An Italian bankruptcy court has ruled that Francesco Firano, CEO of the defunct cryptocurrency exchange Bitgrail, is personally liable for losses incurred in the exchange’s early 2018 NANO hack. Bitgrail had recently faced this second class-action lawsuit and seemed to have found no relief.
Previously, the court ordered the seizure of BitGrail’s crypto wallets. The funds within them are now moved to custodial accounts. These funds will be redistributed to clients who lost funds. Firano’s personal assets are probably on the line as well. Authorities have so far seized approximately $1 million in assets from Firano; this includes his personal vehicle.
The Italian bankruptcy court made the crucial decision after revealing that multiple NANO hacks had actually occurred throughout 2017. Bitgrail should have immediately reported about the losses to the public, but they chose to wait until February 2018 to tell anyone.
According to the victims’ group: The Court criticized Mr. Firano for not immediately taking steps to account for the losses. By waiting to make the shortfall public, Mr. Firano caused the public to suffer substantially larger losses. In July 2017, 2.5 million NANO was valued at approximately $250,000 (1/100th of the value it had in February 2018 when Mr. Firano went public). As for the mechanics of the loss, the Court concluded that the exchange had failed to implement any meaningful safeguards to ensure the “idempotency” of NANO withdrawals…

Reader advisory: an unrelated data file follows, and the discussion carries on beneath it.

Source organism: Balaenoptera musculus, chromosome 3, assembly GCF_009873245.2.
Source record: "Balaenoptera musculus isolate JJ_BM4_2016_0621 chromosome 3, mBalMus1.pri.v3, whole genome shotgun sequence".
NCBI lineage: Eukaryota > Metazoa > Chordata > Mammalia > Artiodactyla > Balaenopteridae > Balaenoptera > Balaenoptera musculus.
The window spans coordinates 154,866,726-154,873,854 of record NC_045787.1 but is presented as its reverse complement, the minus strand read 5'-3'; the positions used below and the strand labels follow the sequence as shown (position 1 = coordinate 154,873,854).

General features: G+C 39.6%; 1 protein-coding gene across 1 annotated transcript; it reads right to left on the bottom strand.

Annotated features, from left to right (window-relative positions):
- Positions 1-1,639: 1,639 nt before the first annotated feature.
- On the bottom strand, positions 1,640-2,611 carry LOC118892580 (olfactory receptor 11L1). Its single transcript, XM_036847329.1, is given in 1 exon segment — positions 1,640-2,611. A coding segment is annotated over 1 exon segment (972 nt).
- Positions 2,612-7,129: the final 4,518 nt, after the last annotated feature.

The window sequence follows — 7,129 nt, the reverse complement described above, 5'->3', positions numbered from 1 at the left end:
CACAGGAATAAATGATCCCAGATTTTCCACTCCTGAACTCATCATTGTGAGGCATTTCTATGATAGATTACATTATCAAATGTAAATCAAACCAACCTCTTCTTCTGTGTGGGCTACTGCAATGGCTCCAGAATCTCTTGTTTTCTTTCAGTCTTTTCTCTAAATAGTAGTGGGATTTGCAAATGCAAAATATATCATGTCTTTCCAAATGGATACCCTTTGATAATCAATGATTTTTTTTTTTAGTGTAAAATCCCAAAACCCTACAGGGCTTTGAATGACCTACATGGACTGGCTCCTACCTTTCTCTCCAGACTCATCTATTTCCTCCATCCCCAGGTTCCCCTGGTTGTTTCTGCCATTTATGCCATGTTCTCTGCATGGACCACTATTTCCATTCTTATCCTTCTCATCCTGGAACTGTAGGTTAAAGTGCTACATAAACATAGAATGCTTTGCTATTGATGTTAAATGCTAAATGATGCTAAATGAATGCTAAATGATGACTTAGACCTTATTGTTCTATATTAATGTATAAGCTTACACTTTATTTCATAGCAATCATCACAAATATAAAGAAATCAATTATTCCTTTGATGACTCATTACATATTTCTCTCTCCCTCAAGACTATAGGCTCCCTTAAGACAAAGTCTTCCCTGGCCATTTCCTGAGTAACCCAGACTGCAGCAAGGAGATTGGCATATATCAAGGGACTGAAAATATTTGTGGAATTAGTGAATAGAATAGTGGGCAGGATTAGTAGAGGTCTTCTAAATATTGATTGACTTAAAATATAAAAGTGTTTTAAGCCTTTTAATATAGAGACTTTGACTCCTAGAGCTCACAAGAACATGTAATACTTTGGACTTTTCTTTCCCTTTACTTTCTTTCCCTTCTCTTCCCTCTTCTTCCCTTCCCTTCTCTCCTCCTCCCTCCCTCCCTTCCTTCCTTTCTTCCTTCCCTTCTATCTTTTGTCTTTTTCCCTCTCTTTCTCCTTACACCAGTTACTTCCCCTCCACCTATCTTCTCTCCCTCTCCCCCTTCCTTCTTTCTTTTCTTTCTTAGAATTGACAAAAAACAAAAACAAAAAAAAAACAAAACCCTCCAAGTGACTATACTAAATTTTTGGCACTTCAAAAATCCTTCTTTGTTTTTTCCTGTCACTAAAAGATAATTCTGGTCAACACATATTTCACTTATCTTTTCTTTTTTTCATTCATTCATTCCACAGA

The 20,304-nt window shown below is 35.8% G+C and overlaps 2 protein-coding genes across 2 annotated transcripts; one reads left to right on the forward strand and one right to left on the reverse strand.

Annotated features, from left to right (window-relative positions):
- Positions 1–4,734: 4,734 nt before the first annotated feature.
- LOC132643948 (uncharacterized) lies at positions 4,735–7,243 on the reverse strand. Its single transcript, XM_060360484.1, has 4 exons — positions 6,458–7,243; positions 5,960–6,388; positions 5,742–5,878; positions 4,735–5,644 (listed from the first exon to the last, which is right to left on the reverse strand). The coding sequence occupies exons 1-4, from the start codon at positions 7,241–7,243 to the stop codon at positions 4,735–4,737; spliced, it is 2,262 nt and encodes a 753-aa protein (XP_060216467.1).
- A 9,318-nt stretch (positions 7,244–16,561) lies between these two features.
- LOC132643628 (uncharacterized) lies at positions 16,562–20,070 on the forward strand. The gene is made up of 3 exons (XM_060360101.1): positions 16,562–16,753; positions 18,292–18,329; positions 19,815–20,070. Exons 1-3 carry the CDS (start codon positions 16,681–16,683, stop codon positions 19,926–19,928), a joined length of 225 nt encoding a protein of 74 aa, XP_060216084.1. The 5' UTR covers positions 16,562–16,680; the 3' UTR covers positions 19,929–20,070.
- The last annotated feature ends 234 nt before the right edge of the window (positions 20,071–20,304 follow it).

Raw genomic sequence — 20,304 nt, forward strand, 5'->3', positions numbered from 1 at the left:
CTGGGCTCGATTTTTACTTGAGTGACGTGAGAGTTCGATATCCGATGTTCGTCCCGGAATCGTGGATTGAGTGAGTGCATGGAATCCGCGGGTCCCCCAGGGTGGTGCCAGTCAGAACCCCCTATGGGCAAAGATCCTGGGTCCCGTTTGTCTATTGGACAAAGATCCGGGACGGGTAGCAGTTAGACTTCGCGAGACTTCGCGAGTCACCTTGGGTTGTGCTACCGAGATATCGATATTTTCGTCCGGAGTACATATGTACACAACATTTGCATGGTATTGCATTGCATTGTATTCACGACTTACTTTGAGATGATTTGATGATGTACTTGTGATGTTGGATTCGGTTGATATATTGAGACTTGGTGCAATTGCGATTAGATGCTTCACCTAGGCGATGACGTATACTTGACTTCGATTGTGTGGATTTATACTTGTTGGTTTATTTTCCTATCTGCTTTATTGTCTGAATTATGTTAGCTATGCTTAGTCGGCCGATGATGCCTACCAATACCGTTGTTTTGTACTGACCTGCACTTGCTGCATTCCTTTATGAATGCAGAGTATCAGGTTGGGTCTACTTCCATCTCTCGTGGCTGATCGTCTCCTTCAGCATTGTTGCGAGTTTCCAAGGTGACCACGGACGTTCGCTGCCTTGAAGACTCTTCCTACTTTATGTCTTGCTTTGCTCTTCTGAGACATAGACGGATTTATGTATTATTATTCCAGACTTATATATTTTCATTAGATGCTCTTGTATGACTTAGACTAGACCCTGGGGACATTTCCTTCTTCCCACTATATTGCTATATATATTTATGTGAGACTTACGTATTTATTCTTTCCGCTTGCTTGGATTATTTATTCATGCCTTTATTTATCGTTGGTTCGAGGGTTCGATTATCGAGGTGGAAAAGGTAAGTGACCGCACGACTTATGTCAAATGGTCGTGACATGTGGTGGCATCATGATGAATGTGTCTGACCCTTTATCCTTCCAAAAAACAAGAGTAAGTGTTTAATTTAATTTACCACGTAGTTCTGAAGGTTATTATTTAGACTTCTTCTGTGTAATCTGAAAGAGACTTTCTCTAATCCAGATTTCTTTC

During the bankruptcy proceedings, it was revealed that Firano tried to cash out prior to informing the public of his exchange’s losses. He even tried to sell as much as 230 BTC and get it into cash before the public was aware of the NANO hacks. This and other actions were undertaken by him make Firano personally liable.
“The Court disclosed that the Italian Criminal Prosecutors, who have been investigating Mr. Firano in connection with his operation of Bitgrail, reported to the Bankruptcy Court that between February 2nd and February 5th, 2018 — days before Firano would make his public announcement about the 17 million NANO loss — Mr. Firano had deposited a total of 230 Bitcoin (approximately $ 1.8 million) in a personal account on a BTC-EUR cryptocurrency exchange called The Rock Trading. Mr. Firano had also attempted to make withdrawals from ATMs linked to his Rock Trading account.”
Additionally, some attempts were made by Firano to get people to agree not to attempt legal action against BitGrail. In one such attempts, a special program was initiated that would offer withdrawals in exchange for signing waivers of liability. Though a few agreed to these terms, the bankruptcy court has overruled such agreements.
An unverified legal document published by the Victim Group’s leadership read: BitGrail and Firano argued that they had taken all reasonable actions, and that the developers of the Nano Team ought to be held liable for the missing currency, since the cryptocurrencies had been taken by exploiting the vulnerabilities of the Nano code, so much so that the developers, following the complaint by Firano, had released an updated version of the software to remedy such problems.
Currently, the class action suit against Nano and BitGrail is ongoing. However, BitGrail is officially bankrupt, and this is bound to alter the dynamics of the case. The lawyers for the victims can seemingly raise as a creditor on the assets of BitGrail.